By Chizaram Modline Oparaji, Deloitte Middle East, Dubai
The Nigerian Tax Appeal Tribunal, on February 19, delivered its judgment in Prime Plastichem Nigeria Limited’s appeal of tax assessments arising from Federal Inland Revenue Service transfer pricing adjustments.
The tribunal ruled in favour of the Service, holding that the additional assessments were in line with Nigeria’s transfer pricing regulations and the OECD’s transfer pricing guidelines.
This decision, which is the first transfer pricing case to be decided by any court in Nigeria, offers a glimpse into how the Federal Inland Revenue Service may treat future transfer pricing assessments and how transfer pricing method should be applied by taxpayers in determining the arm’s length nature of controlled transactions.
Prime Plastichem Nigeria Limited’s dispute
The appellant, Prime Plastichem Nigeria, trades in imported plastics and petrochemicals. In the course of its business, the appellant purchases petrochemicals from Vinmar Overseas Limited, a related party.
In line with the transfer pricing regulations, Prime Plastichem Nigeria prepared transfer pricing documentation for financial years 2013 and 2014 and submitted these to the respondent, the Federal Inland Revenue Service, upon request.
For its 2013 transfer pricing documentation, Prime Plastichem Nigeria selected the comparable uncontrolled price (CUP) method as the most appropriate method for determining the arm’s length nature of its purchases from Vinmar Overseas Limited.
In applying the CUP, Prime Plastichem Nigeria compared the prices which Vinmar Overseas Limited sold petrochemicals to it to the prices at which Vinmar Overseas Limited sold to Vinmar International Limited, a related party doing business in Nigeria.
However, for 2014, Prime Plastichem Nigeria applied the transactional net margin method (TNMM) with operating profit margin as the profit level indicator, as the most appropriate method for determining the arm’s length nature of its purchase from Vinmar Overseas Limited, due to unavailability of reliable information for applying the CUP.
The Service rejected the application of the CUP for 2013. Although the Service accepted the use of the TNMM for 2014, it rejected Prime Plastichem Nigeria’s use of the operating profit margin as profit level indicator.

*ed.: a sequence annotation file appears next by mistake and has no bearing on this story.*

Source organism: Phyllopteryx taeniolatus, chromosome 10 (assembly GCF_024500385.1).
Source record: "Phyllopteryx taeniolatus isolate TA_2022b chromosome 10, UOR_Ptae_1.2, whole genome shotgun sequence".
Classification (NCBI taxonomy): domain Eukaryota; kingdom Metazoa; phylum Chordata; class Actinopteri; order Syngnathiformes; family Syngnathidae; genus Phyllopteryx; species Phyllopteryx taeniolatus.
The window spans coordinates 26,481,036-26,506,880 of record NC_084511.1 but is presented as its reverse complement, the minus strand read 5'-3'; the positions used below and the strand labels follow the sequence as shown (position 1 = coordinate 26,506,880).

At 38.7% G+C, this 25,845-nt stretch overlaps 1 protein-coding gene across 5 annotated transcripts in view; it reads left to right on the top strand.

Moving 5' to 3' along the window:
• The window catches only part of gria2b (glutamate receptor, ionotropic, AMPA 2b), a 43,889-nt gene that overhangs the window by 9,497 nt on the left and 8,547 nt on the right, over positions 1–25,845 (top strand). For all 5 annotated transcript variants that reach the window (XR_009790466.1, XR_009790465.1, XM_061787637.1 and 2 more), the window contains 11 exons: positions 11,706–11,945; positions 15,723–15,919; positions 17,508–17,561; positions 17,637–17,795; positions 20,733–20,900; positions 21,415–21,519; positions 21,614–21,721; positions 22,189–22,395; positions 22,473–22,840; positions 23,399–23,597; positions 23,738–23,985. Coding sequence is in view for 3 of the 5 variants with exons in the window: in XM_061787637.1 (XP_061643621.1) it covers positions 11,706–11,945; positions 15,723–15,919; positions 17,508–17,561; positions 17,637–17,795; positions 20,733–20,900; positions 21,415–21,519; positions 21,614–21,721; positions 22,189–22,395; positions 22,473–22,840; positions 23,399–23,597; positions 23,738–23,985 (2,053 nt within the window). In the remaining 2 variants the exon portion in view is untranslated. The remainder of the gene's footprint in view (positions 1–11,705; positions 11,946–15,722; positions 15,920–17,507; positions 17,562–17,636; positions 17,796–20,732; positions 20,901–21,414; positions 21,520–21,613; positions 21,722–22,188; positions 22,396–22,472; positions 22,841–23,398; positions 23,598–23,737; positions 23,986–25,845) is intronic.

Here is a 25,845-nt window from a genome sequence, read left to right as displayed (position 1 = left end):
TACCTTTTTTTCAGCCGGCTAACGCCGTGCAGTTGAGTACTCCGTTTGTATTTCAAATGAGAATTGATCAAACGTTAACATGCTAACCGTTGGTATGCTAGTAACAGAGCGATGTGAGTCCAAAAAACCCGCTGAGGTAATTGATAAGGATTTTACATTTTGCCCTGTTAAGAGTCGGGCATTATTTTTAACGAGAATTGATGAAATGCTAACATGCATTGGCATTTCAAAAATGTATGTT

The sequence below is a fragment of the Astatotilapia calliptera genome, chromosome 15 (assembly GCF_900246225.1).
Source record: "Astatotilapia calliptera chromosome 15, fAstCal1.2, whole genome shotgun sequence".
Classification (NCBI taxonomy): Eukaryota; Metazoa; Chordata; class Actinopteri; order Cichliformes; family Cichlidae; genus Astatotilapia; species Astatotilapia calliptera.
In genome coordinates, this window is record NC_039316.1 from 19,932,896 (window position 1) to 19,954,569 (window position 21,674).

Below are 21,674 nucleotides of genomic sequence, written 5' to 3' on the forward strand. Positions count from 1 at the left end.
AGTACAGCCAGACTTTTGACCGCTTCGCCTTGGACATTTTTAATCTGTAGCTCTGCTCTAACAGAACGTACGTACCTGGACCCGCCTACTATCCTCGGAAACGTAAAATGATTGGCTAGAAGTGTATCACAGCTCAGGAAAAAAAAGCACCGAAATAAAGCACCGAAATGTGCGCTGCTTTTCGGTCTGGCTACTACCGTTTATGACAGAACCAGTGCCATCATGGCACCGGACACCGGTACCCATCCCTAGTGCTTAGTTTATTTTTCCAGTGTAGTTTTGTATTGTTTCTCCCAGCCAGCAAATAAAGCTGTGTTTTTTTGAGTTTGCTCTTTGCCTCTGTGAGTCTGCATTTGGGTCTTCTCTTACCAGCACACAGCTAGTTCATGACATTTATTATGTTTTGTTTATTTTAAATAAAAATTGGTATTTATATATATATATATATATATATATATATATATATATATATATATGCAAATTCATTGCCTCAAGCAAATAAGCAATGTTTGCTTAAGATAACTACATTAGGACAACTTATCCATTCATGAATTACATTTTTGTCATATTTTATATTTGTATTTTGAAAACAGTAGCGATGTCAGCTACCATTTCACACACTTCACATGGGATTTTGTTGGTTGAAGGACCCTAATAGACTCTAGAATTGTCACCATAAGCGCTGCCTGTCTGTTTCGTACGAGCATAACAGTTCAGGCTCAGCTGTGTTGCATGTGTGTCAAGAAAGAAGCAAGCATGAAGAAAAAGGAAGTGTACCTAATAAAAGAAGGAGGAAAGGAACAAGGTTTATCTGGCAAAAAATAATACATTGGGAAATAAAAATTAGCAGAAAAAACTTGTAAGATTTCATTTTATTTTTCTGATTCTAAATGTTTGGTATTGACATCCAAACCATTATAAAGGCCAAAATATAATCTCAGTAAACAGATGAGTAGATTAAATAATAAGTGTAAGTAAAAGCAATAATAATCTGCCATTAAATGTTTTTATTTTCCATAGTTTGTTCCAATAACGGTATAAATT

As a result, the Service applied the TNMM for both years using the gross profit margin as profit level indicator, following which it assessed Prime Plastichem Nigeria to additional taxes of approximately USD 4,736,170 (N1,738,481,875.33). Dissatisfied with the additional assessment, Prime Plastichem Nigeria filed an appeal at Nigeria’s Tax Appeal Tribunal.
At the hearing, Prime Plastichem Nigeria made a three-pronged argument. First, that the Service had previously accepted the methods applied by the Prime Plastichem Nigeria for testing the purchase transaction for both years as consistent with the arm’s length principle.
Second, that it had furnished the Service with adequate and appropriate supporting documents to substantiate the selection and application of the CUP to the controlled transaction in 2013; and having done so, the Service could not reasonably reject the application of the CUP on grounds of lack of sufficient data or information.
Third, that the very nature of the TNMM, which tests the net profitability of a controlled transaction and benchmarks this against net profitability achieved by independent persons in comparable transactions, does not allow the application of gross profit margin as profit level indicator.
Therefore, the Service’s use of gross profit margin as the appropriate profit level indicator for testing the controlled transaction is contrary to internationally recognized transfer pricing best practices and the UN and OECD transfer pricing guidelines.
The Service argued that Prime Plastichem Nigeria did not provide adequate supporting documents to justify the application of the CUP in 2013. According to the Service, its review of Prime Plastichem Nigeria’s supporting documents for the application of the CUP shows that the transaction between Vinmar Overseas Limited and Vinmar International Limited is not comparable to the transaction between Prime Plastichem Nigeria and Vinmar Overseas Limited due to differences between Prime Plastichem Nigeria and Vinmar International Limited’s business activities.
In addition, when reviewed in the context of the comparability factors under the OECD transfer pricing guidelines, both transactions are not comparable. As a result, the Service concluded that there was insufficient and reliable data to support the appellant’s application of the CUP hence the Service’s rejection of the CUP in 2013.
The Service submitted that Prime Plastichem Nigeria’s switch to the TNMM in 2014 is contrary to the principle of consistency, as the characteristics of the controlled transaction did not change between 2013 and 2014. The Service also submitted that it rejected Prime Plastichem Nigeria’s benchmarking analysis because the appellant had “cherry-picked” comparable companies to enable it to arrive at a preconceived result.